THE LONE STAR.
TIlE LoNE STAk}
(DiBtriet (Jourt, E. D. Ne:w York.
April 7, 1888.)
SALVAGE-SALVAGE SERVICES-VESSEL AT DOCK-FIRE.
The steam-ship Lone Star lay on the lower·side of pier 87. North river, New York, when fire broke out on the Wharf, 'which spread with great rapidity, until the steam-ship herself caught fire. Various tugs came to her and when the hawsers which fastened her to the pier were burned away, some of them drew her orit into the stream, where other tugs came along-side, and she was towed, water being pumped on her mean time, to the fiats at Weehawken. where she sank. and the fire was extinguished. Held, that the tugs were entitled to salvage. '
COMPENSATION DIFFERENT GRADES OF SERVICE -
The services rendered by the tugs to the steam-ship differed in degree. Hetd, that the most important service was rendered liy the tug Pioneer, which the line on the Lone· Star by which she was towed ont from the burning pier into the river. To her was awarded $1,800 as salvage.$eld, f'Urrther., t;hat other grades 'of salvage services were rendered by the tugs which Rssisted in towing the steam-ship to-the fiats, and by the tugs which pumped water on the fire. To these tngs various sums, from $1,000 to $250; were· awarded.
SAME-IRON VESSEL-VALUlt OF SALVORS' SERVICES-BASIS OF TION. ,
The Lone Star was an. iron steam-ship. She was so much damaged by this fire that she was sold as a wreck. If she had received no assistance she would have been sunk in her slip, and would have been raised and sold ,as old iron, Held, that in ascertaining the vaLue :to th,e ship-owner the services rendered by: the salvors, the amount that the owners would have realized from her sale as old iron, if she had so sunk, should be deducted from tbe proceeds 'of her sale as a wreck. For tbepurposes of tbis computatiqn of salvage, sucb amount saved to her owners was found tobe from $22,000 to $29,000. The.total . award to the tugs was $8,850.
In Admiralty. Libels for salvage. Elevenditferent Eluits were brought against the wreck of the steam.ship Lone Star for salvage services rendered to her in the fire at Morgun's Line pier, in February, 1887. The suits were consolidated 011 motion. Alexander &: Ash, for Howard. Wing, Shoudy &: Putnam, for Kinny, Love, and Chapman. Wilcox, Adams &: Macklin, for Bridges. Butler, Stillman &: Hubbard, for McCaldin. Anson B. Stewart, for Hofman. Edward McCarthy, for Hicks and Sullivan. (]harle8 H. Tweed and R. D. Benedict, for the LoneStar.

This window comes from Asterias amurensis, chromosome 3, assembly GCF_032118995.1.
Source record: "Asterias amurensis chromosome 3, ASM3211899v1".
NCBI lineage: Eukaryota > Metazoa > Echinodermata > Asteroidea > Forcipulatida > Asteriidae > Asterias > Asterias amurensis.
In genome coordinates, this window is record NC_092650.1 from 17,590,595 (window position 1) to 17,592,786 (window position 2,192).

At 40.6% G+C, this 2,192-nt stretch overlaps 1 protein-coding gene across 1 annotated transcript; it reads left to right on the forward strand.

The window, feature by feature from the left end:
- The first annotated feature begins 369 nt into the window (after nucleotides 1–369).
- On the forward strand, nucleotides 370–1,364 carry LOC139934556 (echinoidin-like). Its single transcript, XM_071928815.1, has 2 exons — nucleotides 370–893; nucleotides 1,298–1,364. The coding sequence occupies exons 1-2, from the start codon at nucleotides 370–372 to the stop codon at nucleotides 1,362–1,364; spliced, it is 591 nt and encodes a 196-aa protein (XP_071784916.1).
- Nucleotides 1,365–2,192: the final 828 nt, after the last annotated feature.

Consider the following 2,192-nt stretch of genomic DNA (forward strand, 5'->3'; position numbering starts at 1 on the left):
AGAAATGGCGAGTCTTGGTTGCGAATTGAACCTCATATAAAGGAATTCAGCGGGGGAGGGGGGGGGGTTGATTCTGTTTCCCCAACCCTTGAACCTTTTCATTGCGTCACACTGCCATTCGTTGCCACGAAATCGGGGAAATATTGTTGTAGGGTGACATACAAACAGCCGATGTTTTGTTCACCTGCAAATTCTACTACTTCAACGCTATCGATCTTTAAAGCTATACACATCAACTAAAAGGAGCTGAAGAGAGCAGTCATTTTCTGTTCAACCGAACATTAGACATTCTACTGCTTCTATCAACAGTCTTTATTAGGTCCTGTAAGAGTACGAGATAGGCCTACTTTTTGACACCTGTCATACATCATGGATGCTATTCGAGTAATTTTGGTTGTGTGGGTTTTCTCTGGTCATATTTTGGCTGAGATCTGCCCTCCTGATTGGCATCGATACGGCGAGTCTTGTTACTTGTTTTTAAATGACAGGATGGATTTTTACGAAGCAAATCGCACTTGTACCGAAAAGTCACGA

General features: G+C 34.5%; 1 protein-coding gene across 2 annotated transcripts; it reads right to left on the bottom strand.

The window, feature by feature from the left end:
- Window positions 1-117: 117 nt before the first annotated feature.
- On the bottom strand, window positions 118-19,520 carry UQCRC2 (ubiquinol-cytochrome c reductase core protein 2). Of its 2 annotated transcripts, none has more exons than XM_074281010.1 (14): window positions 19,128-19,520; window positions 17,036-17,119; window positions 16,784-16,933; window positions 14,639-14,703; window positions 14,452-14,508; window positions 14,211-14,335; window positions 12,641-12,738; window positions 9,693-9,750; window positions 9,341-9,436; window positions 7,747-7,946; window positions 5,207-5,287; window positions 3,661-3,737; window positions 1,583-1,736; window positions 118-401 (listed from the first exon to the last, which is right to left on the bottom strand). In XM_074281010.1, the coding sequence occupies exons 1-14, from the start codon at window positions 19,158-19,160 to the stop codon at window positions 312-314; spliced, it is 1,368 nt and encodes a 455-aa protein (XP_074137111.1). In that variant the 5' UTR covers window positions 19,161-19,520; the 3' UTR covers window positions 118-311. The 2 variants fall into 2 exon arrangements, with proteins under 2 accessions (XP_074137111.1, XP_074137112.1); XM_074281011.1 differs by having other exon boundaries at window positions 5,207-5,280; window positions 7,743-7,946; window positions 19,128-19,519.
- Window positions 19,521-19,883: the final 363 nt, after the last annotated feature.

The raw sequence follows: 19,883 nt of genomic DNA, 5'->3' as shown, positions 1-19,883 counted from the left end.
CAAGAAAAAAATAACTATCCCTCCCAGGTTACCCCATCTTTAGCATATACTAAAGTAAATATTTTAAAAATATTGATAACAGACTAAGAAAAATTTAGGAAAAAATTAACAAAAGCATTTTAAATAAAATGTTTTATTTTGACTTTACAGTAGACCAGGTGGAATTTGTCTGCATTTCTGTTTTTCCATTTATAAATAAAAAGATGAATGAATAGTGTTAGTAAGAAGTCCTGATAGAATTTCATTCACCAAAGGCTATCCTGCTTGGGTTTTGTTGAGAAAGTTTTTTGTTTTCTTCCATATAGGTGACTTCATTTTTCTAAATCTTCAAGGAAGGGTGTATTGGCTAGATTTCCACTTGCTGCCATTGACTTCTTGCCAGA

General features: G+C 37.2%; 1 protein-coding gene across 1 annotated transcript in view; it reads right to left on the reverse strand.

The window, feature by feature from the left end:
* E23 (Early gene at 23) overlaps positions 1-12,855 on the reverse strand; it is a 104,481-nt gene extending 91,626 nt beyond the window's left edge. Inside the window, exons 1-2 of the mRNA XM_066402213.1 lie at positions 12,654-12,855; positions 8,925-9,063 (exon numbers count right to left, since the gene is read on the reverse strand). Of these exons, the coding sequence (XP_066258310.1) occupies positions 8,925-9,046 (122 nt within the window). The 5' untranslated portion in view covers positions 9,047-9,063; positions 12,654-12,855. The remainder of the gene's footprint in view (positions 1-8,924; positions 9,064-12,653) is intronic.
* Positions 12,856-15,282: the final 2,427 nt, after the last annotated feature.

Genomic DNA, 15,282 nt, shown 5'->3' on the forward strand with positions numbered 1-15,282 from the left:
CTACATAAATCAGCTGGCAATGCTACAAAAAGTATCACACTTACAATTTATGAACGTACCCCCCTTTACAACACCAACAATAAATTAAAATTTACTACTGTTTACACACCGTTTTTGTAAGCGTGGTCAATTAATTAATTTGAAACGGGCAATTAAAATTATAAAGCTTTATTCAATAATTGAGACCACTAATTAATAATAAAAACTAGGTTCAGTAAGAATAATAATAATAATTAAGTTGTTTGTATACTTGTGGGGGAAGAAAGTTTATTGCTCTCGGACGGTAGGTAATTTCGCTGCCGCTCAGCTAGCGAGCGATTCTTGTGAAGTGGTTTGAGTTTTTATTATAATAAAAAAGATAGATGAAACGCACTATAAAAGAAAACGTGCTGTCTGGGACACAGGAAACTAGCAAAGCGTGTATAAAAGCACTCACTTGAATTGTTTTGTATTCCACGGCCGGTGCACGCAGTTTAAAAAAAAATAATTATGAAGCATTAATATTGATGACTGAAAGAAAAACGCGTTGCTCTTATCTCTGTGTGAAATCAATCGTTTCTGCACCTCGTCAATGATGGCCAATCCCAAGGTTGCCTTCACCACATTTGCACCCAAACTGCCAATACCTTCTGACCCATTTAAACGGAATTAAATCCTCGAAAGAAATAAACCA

J. This is a. consolidated action to recover salvage compensation for. services rendered b:r 12 different steam-tugs to the steamer Lone on the occasion of the at the pier of the Morgan Line, ill the North river, which occurred on the 28th ,day of February, 1887. The firebroku out upon a lighter loaded with cotton lying at the onter end of pier 37. The pier was a covered pier" and its shed was full· of cotton and other goods. . 'fhe tide was ebb, and agalew9.s blowing from the north-west.
lReported by EdwardG. Benedict, Elsq., of the New York bin'.
The steamer Lone Star was fast by hawsers to the lower side of the pier, her bow being about 200 feet inside the outer end of the pier. She had no ca.rgo on board. Shortly after the fire broke out the steamer became in flames, and all on board left. In time the fire burned off the hawsers by which she was fast to the dock, and, under the influence of the strong wind and ebb-tide she would then have drifted across the slip, and beyond the reach of assistance, had she not been at OIice towed out of the slip. This was done by tugs, requested to perfornl the service by the superintendent of the pier, then present. One of the tugs which towed the steamer out was the Pioneer. This tug, in anticipation of the burning of the fastenings of the steamer, placed herself along-side, and sent a deckhand named Bridges on board the steamer, at considerable personal risk, who made fast on the steamer's bow a line hauled by him from the Pioneer.' At this time the fire was furious on board the from the steamer, so that the PJ,cster of the Pioneer required an superintendent of the pier that means of escape would be furnished to Bridges. when the Pioneer should move away from the stea.merin order to tow her. As' soon as the fastenings of the steamer burned off,the Pioneer, being fast to her by a line from her bow, began to move her out of the slip. In rendering this service she was aided by the steam-tug Missisquoi, whioh tug, at the request of the Pioneer, made fast along-side of her after the steamer began to move, and with her towed the steamer out of the slip. At the same time,ibaft of the Pioneer, under the steamer's port quarter, was the tug Harry Roussel. This tug, at some time hefore the steamer began to move, had made a line fast to the steamer, and began to throw water into her through one of the dead-lights. She had also aline to the lighter Angeline Anderson, which lighter was loaded with cotton, and on fire. The tugs Missisquoi and Pioneer were sufficiently powerful to tow the steamer, ,out of the slip, and to a place where she could be beached, but shortly after, they reached the mouth of the slip the towing line of the Pioneer was cut by the of the steamtug Amerir,;a, (who, by the way, makes no claim to salvage in this aCtion,) and thereby the steamer was at once placed in peril of going upon the Guion dock, pier 38. In fact, beforEl another line, could be got to her, she did touch that dock, without, however, doing or receiving damage. As soon as pOBsible after the Pioneer's line parted, another line was got on the steamer from the steam-tug Runyon. This tug, aided by the tugs Reba, Missisquoi, Myers, and Coffin, towed her to Weehawken, where she was beached. During this time the steamer was burning furiously. --"her forecastle all roaring with fire, I' as the superintendent says,-and she was deluged by water thrown from various tugs which came alongside as soon asahe was clear of the slip, and continued to pour water upon her, until the fire was extinguishe,d at Weehawken. The damage done to the steamer was flO great that it WM thought .undesirable to attempt to repair her, and she was accordingly sold in her damaged 'condItion at it"ction, and brought the sum of $37,500. That an important salvage service was rendered on this occasion has 110t been deniedj but a controversy has arisen in regard to the .extent and